A civil complaint was filed against Michel Cordon Bleu Inc. of Los Angeles and its owner and president Michel G. Blanchet.
A complaint is a set of allegations that if the case were to proceed to trial the government would need to prove.
Michel Cordon Bleu prepares, processes, packs, holds and distributes vacuum-packed, ready-to-eat cold and hot smoked fish and fishery products including smoked salmon, trout and sturgeon.
It receives raw fish from outside of California, including salmon from Florida and trout from Idaho.
About 70% of items are sold to distributors, 25% to restaurants, hotels and retailers and 5% to cruise ship lines.
Re-building the process
The company told us that nothing has changed in the manufacturing, processing and record-keeping with MCBleu over the years however laws have evolved and it has seen many seafood smokers suffer the consequences of not adjusting with new regulations mandated by the FDA.
“Michel Blanchet is now 70 years of age and has realized that he is not fit to keep up with all of these changes, so he has sold all of his assets and brand rights that are in conjunction with MCBleu to a firm that will re-build the process ensuring that all of these processes are fully compliant with all new and future requirements mandated by government food safety organizations.
“Countless people have enjoyed the products produced by MCBleu over the years, and the new firm will work very hard to do whatever is necessary to continue to make safe, top quality and delicious smoked products available to the market for many years to come.”
The sale has not yet been finalized so the takeover company has not been named.
The complaint alleges that seafood products are adulterated due to unsanitary operating conditions where they may have become contaminated with filth or pose a health risk.
The Department of Justice filed the complaint at the request of the Food and Drug Administration (FDA).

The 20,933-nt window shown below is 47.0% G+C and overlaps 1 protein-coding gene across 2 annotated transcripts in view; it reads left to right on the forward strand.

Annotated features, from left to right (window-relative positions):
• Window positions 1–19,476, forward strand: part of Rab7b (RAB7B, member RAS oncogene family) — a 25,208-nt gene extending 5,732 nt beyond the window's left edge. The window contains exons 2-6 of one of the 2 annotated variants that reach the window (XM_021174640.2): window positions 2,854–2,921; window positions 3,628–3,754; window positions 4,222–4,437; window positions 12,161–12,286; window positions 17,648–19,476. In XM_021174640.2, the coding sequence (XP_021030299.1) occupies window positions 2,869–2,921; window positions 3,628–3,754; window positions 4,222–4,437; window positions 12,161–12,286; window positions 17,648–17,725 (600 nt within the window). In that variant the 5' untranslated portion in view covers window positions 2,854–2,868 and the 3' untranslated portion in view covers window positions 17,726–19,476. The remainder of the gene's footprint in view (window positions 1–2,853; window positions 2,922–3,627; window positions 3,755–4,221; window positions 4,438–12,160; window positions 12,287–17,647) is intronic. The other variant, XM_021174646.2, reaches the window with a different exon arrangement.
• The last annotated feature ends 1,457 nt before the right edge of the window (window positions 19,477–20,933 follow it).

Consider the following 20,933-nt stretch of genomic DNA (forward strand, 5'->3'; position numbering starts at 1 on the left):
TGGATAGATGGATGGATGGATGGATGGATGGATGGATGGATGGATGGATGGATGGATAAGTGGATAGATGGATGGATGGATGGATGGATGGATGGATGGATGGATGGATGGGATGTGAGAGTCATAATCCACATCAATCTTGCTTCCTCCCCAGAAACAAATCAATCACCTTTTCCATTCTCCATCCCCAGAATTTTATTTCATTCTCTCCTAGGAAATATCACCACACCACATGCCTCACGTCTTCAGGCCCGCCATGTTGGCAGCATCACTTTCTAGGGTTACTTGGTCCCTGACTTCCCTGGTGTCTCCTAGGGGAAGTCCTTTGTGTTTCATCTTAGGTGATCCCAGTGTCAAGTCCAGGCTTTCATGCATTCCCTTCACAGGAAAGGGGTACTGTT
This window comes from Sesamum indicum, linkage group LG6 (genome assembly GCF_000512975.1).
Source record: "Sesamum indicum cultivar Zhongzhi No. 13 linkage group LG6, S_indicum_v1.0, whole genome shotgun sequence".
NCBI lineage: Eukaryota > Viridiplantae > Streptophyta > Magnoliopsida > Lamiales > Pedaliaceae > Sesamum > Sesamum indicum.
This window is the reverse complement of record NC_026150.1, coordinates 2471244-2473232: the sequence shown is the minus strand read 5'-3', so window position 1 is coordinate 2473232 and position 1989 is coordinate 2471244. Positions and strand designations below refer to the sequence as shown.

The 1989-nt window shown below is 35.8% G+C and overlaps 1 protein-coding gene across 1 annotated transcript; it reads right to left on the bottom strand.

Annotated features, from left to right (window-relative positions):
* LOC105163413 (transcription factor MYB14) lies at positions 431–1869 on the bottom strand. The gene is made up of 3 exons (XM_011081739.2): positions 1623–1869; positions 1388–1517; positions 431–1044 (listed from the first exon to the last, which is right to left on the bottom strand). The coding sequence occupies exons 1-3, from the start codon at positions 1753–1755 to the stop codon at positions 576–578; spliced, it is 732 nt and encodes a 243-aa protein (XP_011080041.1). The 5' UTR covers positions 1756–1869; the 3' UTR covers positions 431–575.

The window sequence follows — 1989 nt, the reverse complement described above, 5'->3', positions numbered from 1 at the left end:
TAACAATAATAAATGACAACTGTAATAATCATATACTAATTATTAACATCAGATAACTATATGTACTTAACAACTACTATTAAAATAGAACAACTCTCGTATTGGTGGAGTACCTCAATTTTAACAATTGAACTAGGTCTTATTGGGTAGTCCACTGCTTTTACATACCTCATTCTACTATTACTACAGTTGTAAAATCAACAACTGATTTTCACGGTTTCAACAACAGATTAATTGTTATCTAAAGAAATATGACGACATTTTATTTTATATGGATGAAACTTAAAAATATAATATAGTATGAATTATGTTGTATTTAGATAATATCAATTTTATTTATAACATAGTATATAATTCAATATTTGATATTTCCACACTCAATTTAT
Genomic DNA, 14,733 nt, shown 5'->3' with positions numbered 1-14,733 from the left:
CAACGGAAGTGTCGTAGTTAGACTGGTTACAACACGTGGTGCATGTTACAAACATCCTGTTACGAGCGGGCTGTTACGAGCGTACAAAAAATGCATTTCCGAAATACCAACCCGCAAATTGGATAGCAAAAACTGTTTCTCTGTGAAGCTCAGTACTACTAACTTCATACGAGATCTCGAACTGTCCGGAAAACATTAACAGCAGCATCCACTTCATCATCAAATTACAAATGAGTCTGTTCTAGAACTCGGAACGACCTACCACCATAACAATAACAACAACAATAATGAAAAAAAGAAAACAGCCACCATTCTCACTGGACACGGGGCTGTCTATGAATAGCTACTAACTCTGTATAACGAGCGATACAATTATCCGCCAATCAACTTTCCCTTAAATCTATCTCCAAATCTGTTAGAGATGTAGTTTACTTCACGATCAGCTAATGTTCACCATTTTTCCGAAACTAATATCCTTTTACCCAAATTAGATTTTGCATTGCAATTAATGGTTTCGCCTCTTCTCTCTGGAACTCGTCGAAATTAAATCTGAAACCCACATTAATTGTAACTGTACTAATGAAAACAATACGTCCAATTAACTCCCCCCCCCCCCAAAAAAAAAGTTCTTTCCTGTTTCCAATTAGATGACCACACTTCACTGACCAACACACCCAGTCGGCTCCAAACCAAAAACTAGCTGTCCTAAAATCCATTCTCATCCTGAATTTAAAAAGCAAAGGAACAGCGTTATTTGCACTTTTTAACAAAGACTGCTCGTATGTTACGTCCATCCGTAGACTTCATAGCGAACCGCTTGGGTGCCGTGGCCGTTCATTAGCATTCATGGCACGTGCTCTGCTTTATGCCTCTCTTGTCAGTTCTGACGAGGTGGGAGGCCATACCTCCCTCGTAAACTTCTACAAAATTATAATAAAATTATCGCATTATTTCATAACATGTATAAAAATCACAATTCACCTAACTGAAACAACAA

“The Department of Justice is committed to ensuring that seafood processors comply with laws designed to protect consumers,” said Chad A. Readler of the Justice Department’s Civil Division.
FDA has inspected Michel Cordon Bleu’s facility nine times since 1998 including twice in 2016.
The complaint alleges that defendants did not comply with seafood Hazard Analysis and Critical Control Point (HACCP) regulations by…failing to adequately control the risk of Listeria monocytogenes (L. mono) and Clostridium botulinum (C bot.) toxin formation in their vacuum-packed fish or fishery products.
Seafood HACCP regulations require every fish processor to do an analysis to determine whether there are hazards reasonably likely to occur during processing of each kind of fishery product it works with.
“When necessary, we will seek legal action to ensure that manufacturers take steps to comply with food safety laws and regulations,” said Melinda K. Plaisier, FDA associate commissioner for regulatory affairs.
FDA’s analysis of environmental samples from a January-February 2016 inspection revealed L. mono contamination in multiple parts of the Michel Cordon Bleu facility.
Environmental samples from a subsequent inspection in July-August 2016 also revealed L. mono contamination in multiple locations in the plant.
Deficiencies during inspections included failure to monitor sanitation conditions and practices with sufficient frequency to assure conformance with good manufacturing practices and failure to take corrective action that ensured affected product was not put onto the market and the cause of the deviation was corrected.
FDA said the firm responded to inspection findings but failed to address all the violations.